Lawmakers and President Trump only recently settled on a package to fund most of the government through December, which the president is expected to sign this morning.
But funding for the Department of Energy for the next 12 months -- almost a record in Washington -- has already been agreed to by boosting funds for the agency. Earlier this month, Congress sent the White House a spending package that boosts funding for the Department of Energy by $974 million to a total of $35.5 billion.
That uptick for one of the federal government's biggest backers of scientific research amounts to another bipartisan rejection of deep budget cuts called for by President Trump around efforts to develop alternative energy production seen as central to addressing climate change. Despite the discrepancy, Trump signed the department’s budget into law late last week.
Since Trump took office, the head of the White House’s Office of Budget and Management, fiscal hawk Mick Mulvaney, sent budget proposals to Congress that attempted to shift responsibility for developing new energy technologies away from the federal government and toward the private sector.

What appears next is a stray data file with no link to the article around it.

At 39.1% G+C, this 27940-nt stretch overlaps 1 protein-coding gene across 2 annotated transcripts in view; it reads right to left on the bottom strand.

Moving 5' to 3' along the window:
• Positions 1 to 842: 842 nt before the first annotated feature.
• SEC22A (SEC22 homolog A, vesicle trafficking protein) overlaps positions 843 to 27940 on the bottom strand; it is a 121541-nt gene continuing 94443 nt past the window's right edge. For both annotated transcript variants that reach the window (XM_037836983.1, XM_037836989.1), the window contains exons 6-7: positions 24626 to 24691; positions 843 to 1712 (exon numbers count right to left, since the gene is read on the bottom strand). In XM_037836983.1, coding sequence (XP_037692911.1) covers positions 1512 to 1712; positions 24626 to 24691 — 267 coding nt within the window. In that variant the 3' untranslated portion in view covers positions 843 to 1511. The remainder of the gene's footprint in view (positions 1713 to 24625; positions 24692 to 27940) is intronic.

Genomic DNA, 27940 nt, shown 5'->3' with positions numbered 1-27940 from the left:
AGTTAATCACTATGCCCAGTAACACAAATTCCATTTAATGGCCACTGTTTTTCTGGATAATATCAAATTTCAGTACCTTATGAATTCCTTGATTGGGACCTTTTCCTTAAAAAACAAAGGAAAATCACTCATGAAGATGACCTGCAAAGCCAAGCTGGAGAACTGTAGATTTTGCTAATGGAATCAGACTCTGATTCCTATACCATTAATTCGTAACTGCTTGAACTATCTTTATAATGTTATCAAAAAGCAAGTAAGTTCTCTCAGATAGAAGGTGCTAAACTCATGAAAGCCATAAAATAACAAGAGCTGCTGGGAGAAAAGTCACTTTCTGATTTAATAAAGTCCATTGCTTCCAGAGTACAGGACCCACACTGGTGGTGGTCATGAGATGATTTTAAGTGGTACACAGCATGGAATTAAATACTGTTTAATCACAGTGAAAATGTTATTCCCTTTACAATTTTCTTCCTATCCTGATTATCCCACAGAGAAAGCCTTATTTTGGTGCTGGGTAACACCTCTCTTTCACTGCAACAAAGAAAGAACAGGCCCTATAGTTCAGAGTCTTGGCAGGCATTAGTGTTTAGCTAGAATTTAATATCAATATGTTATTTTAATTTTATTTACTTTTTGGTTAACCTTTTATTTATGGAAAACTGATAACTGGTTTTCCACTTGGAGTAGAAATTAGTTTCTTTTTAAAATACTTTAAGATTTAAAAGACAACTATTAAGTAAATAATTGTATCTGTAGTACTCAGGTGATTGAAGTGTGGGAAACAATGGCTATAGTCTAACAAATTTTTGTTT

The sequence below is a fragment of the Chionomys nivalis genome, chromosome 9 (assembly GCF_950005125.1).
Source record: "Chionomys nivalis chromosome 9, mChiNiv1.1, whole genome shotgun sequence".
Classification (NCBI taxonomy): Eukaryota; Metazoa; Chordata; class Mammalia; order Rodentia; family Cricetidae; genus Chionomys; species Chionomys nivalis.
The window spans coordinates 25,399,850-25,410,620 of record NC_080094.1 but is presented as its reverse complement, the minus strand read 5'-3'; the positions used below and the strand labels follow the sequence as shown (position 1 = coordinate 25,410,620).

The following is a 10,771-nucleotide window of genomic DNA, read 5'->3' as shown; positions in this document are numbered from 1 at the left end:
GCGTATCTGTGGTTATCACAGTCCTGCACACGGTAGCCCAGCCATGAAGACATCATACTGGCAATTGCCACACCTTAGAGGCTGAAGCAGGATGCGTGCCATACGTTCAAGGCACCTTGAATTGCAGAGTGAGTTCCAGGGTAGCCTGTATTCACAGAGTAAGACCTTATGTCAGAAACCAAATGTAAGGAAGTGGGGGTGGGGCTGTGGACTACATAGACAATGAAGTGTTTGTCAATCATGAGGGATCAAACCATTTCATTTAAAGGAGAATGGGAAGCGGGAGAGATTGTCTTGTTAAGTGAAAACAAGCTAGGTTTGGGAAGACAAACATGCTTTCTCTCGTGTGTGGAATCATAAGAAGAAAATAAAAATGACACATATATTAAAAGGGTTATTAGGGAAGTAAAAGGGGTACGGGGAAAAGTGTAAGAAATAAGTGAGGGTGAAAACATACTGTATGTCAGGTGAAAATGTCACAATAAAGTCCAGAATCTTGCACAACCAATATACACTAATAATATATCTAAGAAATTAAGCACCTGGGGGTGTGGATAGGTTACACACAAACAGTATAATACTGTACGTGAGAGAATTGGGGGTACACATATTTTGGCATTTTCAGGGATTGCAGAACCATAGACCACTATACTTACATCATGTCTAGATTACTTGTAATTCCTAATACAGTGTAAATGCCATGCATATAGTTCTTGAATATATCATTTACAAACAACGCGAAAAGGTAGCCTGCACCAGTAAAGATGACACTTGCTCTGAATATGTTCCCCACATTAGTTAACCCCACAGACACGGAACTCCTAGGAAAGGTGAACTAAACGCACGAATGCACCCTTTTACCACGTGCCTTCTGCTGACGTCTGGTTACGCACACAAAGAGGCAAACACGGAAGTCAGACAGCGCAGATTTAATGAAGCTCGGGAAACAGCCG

“It's an ideologically based view that the marketplace will undertake whatever investments needed in innovation and that there there's no need for a large government role here,” said Joseph Hezir, former chief finance officer at the Energy Department under Barack Obama and now principal at the Energy Futures Initiative.
But as it has done in years past, both Republicans and Democrats rejected the Trump administration's suggestions for reining in spending on research across the country at national laboratories — often found in lawmakers in charge of doling out cash to states and districts.
Trump’s budget shop, for example, proposed slashing funding for the department’s Office of Energy Efficiency and Renewable Energy down to $696 million, a 66 percent cut from the 2017 budget. Congress instead increased funding for that office, known for research into solar and wind energy, to $2.38 billion.